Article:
June 01, 2007
Last week, IDC released a report that projects a rather healthy future for InfiniBand (IB) adoption over the next five years. The study predicts that InfiniBand host channel adaptor factory revenues will grow from $62.3 million in 2006 to $224.7 million in 2011, while InfiniBand switch port sales are expected to grow from $94.9 million to $612.2 million over the same period. By the end of the decade, the deployments of double data rate and quad data rate InfiniBand adapters are expected to overtake their single data rate forbearers.
Compared to Ethernet or Fibre Channel, InfiniBand has the advantage of providing a high bandwidth, low latency interconnect in a less expensive package. Current implementations are being delivered at 10, 20 and 40 Gbps, with products in the works for 120 Gbps. Its superior performance has made it the interconnect of choice in many HPC deployments. According to the latest Top500 list, 12 percent of the top systems use InfiniBand, up from 5 percent just a year ago. By itself , this statistic is largely irrelevant. The fact that 60 or so of the fastest computers use a particular interconnect may give the IB vendors some bragging rights, but it doesn't say much about overall industry adoption. What is important is that InfiniBand's use is expanding in commercial cluster computing, where interconnect performance and price-performance is the driving factor. This includes such applications as automotive crash simulations, oil and gas reservoir simulations, and financial analytics. These kinds of computing workloads have become mainstream as HPC has become a cost-effective tool for a wide array of businesses.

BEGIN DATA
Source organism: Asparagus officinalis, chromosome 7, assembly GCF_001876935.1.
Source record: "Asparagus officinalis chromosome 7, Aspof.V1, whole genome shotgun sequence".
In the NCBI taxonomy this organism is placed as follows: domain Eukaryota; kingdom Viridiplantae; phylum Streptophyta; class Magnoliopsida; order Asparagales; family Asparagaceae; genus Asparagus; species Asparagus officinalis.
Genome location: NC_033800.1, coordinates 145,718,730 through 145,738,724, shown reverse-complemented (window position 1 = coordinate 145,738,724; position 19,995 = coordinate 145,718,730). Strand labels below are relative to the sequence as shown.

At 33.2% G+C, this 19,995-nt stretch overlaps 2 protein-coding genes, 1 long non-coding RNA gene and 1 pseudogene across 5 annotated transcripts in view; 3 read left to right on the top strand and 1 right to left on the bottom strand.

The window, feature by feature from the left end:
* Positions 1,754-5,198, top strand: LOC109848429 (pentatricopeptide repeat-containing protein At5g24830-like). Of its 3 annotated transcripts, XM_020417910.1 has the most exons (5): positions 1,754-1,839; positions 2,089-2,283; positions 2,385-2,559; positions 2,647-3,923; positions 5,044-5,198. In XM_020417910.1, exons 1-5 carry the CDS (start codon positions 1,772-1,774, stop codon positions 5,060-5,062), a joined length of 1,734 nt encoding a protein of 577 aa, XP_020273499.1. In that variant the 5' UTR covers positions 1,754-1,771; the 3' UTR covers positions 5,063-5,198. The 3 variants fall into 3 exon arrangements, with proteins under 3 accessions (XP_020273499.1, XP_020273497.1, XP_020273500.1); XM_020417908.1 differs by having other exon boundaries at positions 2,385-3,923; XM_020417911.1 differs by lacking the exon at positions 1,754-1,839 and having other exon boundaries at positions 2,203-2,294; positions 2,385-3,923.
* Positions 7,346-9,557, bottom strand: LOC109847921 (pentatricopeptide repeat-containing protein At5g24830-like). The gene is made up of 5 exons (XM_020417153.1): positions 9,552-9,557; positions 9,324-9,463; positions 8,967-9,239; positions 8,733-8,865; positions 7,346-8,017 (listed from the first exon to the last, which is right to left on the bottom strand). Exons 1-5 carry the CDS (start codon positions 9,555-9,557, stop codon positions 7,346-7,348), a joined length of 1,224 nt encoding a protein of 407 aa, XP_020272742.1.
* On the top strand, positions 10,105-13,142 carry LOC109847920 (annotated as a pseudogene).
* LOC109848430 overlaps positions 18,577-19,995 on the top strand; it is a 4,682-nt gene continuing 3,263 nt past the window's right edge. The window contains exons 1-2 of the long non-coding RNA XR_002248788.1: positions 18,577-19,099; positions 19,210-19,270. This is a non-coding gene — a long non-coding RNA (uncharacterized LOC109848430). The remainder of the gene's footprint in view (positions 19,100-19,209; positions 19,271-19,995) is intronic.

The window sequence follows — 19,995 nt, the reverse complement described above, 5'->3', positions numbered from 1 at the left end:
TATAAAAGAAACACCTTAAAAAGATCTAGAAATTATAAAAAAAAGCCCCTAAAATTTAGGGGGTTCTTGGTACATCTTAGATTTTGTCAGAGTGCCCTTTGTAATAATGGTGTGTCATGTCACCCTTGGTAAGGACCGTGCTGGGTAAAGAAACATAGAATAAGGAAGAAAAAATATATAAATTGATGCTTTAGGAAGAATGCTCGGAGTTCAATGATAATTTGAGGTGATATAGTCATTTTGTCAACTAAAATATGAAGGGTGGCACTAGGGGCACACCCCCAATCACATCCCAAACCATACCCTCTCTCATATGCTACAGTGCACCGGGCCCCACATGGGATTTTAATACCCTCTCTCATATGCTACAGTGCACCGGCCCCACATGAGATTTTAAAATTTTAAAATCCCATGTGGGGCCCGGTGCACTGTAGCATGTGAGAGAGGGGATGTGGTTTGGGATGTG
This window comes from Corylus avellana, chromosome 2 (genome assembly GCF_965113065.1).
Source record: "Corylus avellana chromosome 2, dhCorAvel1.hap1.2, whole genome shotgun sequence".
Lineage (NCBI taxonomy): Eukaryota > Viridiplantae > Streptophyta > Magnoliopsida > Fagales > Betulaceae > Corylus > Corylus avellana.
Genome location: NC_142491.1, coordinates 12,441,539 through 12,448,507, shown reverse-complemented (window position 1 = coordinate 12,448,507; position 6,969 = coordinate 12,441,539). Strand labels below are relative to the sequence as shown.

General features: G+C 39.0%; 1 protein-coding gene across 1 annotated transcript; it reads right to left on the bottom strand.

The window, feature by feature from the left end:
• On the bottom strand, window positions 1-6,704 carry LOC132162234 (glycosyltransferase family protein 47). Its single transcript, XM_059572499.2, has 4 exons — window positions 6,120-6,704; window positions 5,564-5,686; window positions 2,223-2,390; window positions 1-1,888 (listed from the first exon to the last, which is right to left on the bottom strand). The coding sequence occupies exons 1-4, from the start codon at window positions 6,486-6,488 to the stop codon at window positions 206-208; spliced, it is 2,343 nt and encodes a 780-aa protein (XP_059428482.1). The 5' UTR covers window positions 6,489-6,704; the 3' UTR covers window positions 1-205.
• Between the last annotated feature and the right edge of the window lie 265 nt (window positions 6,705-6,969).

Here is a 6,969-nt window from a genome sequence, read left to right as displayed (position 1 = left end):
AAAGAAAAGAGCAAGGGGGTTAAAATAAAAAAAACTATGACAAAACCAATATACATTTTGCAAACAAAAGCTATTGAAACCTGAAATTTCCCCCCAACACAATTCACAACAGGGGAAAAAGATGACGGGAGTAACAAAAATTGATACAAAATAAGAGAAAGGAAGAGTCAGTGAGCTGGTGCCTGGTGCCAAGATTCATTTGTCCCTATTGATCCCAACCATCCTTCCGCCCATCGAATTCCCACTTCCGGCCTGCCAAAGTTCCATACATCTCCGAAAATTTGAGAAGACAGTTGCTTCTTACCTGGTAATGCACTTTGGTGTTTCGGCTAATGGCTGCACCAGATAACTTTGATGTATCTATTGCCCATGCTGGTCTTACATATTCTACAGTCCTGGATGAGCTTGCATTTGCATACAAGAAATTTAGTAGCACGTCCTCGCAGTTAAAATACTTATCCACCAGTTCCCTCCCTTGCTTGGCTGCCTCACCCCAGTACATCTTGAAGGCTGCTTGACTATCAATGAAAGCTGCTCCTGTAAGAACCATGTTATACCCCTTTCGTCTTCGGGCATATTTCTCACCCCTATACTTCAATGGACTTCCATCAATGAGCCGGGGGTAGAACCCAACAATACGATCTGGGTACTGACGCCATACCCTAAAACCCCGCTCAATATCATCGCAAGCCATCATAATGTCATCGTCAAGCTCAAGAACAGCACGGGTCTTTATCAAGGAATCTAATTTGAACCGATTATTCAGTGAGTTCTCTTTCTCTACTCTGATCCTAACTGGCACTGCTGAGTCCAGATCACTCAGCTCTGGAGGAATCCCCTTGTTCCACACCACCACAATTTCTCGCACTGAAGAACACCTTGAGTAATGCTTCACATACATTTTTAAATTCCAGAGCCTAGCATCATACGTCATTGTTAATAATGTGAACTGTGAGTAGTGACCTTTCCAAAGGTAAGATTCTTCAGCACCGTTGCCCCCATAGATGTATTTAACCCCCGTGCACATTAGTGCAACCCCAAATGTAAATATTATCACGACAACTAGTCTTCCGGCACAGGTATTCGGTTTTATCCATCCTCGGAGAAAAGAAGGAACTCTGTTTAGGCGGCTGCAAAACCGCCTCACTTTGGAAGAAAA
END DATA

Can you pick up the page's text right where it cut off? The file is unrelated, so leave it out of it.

But much of the projected growth of InfiniBand is expected outside of its traditional role in connecting high performance computing servers and storage -- in mainstream datacenters. The IDC report makes the case that the growth of multicore processors, server virtualization, and I/O consolidation is going to drive InfiniBand adoption in the enterprise. All three of these trends are helping to make systems more computationally dense, which requires proportionately more communication bandwidth per server and per storage device. Besides raw performance, InfiniBand includes quality-of-service (QoS) features that enable multiple types of traffic to be safely managed over a single pipe.
Over the past few years, more mainstream enterprise users have started using InfiniBand. This is especially apparent in the capital markets, where the goal for ever-faster automated trading is on a collision course with increasing trade volumes. In this environment, even sub-second delays in transactions can cost millions of dollars. The types of computing systems that manage these trades have come under increased scrutiny as financial engineers ponder how best to minimize transaction latencies and enhance trade predictibility. Wombat Financial Software and Reuters are two companies that have qualified their market feed applications on InfiniBand technology to address these stringent performance requirements. InfiniBand's market penetration in this sector is largely unknown, since financial institutions tend to be rather tight-lipped about what goes on inside their datacenters. But with so much money in the balance, one can assume that all market trading institutions are taking a hard look at InfiniBand.